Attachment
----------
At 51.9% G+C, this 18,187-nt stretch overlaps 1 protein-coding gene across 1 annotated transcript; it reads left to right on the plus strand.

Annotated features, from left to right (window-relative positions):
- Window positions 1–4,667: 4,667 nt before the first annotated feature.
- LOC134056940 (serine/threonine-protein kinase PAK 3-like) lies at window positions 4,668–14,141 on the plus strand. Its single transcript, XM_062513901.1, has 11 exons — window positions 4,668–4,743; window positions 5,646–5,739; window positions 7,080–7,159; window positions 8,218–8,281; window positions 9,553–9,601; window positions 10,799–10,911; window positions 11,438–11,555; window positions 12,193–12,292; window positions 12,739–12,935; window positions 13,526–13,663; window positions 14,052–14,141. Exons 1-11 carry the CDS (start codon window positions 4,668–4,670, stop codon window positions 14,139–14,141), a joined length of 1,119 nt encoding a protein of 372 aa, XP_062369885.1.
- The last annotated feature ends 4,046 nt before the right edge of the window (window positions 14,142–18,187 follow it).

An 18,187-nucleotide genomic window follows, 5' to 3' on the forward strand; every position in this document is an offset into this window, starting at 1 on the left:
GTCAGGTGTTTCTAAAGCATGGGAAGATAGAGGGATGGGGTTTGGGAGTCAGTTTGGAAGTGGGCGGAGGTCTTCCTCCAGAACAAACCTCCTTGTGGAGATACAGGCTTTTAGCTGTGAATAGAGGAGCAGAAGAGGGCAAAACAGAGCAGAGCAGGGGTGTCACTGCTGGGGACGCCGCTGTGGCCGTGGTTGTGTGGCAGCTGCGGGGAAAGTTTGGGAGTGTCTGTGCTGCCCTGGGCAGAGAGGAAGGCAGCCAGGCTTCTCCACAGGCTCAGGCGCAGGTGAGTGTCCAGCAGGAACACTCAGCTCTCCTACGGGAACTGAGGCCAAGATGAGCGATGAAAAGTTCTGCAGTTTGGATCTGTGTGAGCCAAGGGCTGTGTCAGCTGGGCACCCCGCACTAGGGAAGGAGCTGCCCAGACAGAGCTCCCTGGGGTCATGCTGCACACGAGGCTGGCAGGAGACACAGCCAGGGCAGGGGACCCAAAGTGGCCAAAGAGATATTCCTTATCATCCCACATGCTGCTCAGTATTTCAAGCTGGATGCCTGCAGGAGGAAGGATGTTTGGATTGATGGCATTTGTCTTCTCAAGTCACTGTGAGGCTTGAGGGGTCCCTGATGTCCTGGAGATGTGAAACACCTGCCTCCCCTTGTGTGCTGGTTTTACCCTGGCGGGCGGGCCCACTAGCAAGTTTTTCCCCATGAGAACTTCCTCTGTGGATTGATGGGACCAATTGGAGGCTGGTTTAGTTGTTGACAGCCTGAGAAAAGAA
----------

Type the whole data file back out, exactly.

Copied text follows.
At 51.9% G+C, this 18,187-nt stretch overlaps 1 protein-coding gene across 1 annotated transcript; it reads left to right on the plus strand.

Annotated features, from left to right (window-relative positions):
- Window positions 1–4,667: 4,667 nt before the first annotated feature.
- LOC134056940 (serine/threonine-protein kinase PAK 3-like) lies at window positions 4,668–14,141 on the plus strand. Its single transcript, XM_062513901.1, has 11 exons — window positions 4,668–4,743; window positions 5,646–5,739; window positions 7,080–7,159; window positions 8,218–8,281; window positions 9,553–9,601; window positions 10,799–10,911; window positions 11,438–11,555; window positions 12,193–12,292; window positions 12,739–12,935; window positions 13,526–13,663; window positions 14,052–14,141. Exons 1-11 carry the CDS (start codon window positions 4,668–4,670, stop codon window positions 14,139–14,141), a joined length of 1,119 nt encoding a protein of 372 aa, XP_062369885.1.
- The last annotated feature ends 4,046 nt before the right edge of the window (window positions 14,142–18,187 follow it).

An 18,187-nucleotide genomic window follows, 5' to 3' on the forward strand; every position in this document is an offset into this window, starting at 1 on the left:
GTCAGGTGTTTCTAAAGCATGGGAAGATAGAGGGATGGGGTTTGGGAGTCAGTTTGGAAGTGGGCGGAGGTCTTCCTCCAGAACAAACCTCCTTGTGGAGATACAGGCTTTTAGCTGTGAATAGAGGAGCAGAAGAGGGCAAAACAGAGCAGAGCAGGGGTGTCACTGCTGGGGACGCCGCTGTGGCCGTGGTTGTGTGGCAGCTGCGGGGAAAGTTTGGGAGTGTCTGTGCTGCCCTGGGCAGAGAGGAAGGCAGCCAGGCTTCTCCACAGGCTCAGGCGCAGGTGAGTGTCCAGCAGGAACACTCAGCTCTCCTACGGGAACTGAGGCCAAGATGAGCGATGAAAAGTTCTGCAGTTTGGATCTGTGTGAGCCAAGGGCTGTGTCAGCTGGGCACCCCGCACTAGGGAAGGAGCTGCCCAGACAGAGCTCCCTGGGGTCATGCTGCACACGAGGCTGGCAGGAGACACAGCCAGGGCAGGGGACCCAAAGTGGCCAAAGAGATATTCCTTATCATCCCACATGCTGCTCAGTATTTCAAGCTGGATGCCTGCAGGAGGAAGGATGTTTGGATTGATGGCATTTGTCTTCTCAAGTCACTGTGAGGCTTGAGGGGTCCCTGATGTCCTGGAGATGTGAAACACCTGCCTCCCCTTGTGTGCTGGTTTTACCCTGGCGGGCGGGCCCACTAGCAAGTTTTTCCCCATGAGAACTTCCTCTGTGGATTGATGGGACCAATTGGAGGCTGGTTTAGTTGTTGACAGCCTGAGAAAAGAA